I've slowly been reading Tom Wright's How God Became King. One of the strengths of Wright's overall approach to the New Testament is the way he takes hold of us, grabs our shoulders, and turns us round to look at things from a different perspective. In other words he calls in question the received point of view, and by a tour de force compels consideration of an alternative interpretation of the evidence.
This book is a delight to read, and it helps that I happen to agree almost without demur with his overall thesis - the Gospels are indeed about the Kingdom of God; and Jesus is the one in whom we see the kingship of God in all the mystery and majesty of love incarnate and the embodied holiness of God. It is unhelpful to create a tension far less a contention between Paul and Jesus - but for that precise reason, Wright is correct to insist that much of New Testament theology and historical study has carried a presumption of priority for Paul as the theologian par excellence of the Gospel of Jesus Christ.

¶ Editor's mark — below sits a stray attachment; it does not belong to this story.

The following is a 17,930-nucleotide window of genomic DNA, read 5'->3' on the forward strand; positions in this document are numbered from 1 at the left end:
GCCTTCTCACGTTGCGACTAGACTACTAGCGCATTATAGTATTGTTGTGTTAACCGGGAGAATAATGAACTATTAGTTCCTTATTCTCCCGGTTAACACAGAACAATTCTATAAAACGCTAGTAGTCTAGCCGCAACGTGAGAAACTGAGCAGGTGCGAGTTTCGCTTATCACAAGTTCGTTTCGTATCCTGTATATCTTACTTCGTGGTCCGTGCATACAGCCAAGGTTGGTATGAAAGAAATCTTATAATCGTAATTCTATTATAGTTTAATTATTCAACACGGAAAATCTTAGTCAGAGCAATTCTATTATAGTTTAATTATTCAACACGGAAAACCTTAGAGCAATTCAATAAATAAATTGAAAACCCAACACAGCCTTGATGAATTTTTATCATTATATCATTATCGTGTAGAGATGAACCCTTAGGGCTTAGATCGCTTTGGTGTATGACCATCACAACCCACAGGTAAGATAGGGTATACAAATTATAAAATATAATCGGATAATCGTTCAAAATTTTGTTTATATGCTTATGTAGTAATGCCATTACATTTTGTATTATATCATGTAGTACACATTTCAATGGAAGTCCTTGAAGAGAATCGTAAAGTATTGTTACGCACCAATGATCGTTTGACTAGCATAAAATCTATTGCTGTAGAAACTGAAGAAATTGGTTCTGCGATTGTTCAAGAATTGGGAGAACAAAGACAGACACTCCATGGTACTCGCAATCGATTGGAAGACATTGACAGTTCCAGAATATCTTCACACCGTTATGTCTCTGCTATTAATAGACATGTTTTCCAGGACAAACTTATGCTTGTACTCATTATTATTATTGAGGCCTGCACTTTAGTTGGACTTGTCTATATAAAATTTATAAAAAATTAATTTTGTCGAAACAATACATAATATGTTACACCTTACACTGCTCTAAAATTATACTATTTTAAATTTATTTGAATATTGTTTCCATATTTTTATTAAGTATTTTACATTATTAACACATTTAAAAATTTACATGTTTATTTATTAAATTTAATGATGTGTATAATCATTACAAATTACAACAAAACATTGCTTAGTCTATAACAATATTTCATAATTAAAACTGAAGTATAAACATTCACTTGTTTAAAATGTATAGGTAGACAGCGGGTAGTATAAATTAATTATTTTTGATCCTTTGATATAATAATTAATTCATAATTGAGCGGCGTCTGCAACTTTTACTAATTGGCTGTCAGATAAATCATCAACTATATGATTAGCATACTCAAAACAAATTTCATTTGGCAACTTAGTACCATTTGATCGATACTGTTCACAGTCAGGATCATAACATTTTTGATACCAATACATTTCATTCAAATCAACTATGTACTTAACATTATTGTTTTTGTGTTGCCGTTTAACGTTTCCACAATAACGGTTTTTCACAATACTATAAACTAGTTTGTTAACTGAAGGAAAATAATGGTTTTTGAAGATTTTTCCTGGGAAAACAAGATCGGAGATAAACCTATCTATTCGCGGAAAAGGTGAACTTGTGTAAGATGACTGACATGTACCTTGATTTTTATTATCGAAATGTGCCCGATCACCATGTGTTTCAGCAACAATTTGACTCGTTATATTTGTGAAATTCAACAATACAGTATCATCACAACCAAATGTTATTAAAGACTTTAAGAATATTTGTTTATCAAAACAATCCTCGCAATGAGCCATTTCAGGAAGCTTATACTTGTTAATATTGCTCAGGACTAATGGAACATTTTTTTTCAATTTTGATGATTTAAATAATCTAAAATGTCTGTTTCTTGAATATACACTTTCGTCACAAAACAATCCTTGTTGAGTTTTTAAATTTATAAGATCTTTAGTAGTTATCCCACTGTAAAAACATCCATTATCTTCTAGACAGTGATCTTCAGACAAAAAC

A reading of the Gospel that takes them at their face value as accounts of the life, ministry and meaning of Jesus restores a necessary balance and provides the major canonical corrective, holding the balance between event and interpretation, between the Gospel of the Kingdom of God and the lived reflection of the first Christian communities. Gospels and Epistles create an essential conversation between the Gospel of Jesus and hermeneutic reflection emeging from the church's experience in the life of the Spirit. This and much more comes from Wright's characteristic combination of creative scepticism about received assumptions and persuasive argument built on analytic and synthetic control of the full range of material necessary for constructive New Testament theology and history.
I am enjoying this book.
The plaque above is by Ghiberti, from the Florence Baptistry of San Giovanni, and shows the Triumphal Entry - a key event not only for understanding the KIngdom of God, but as an authoritative statement of Christology. I love the work of Ghiberti.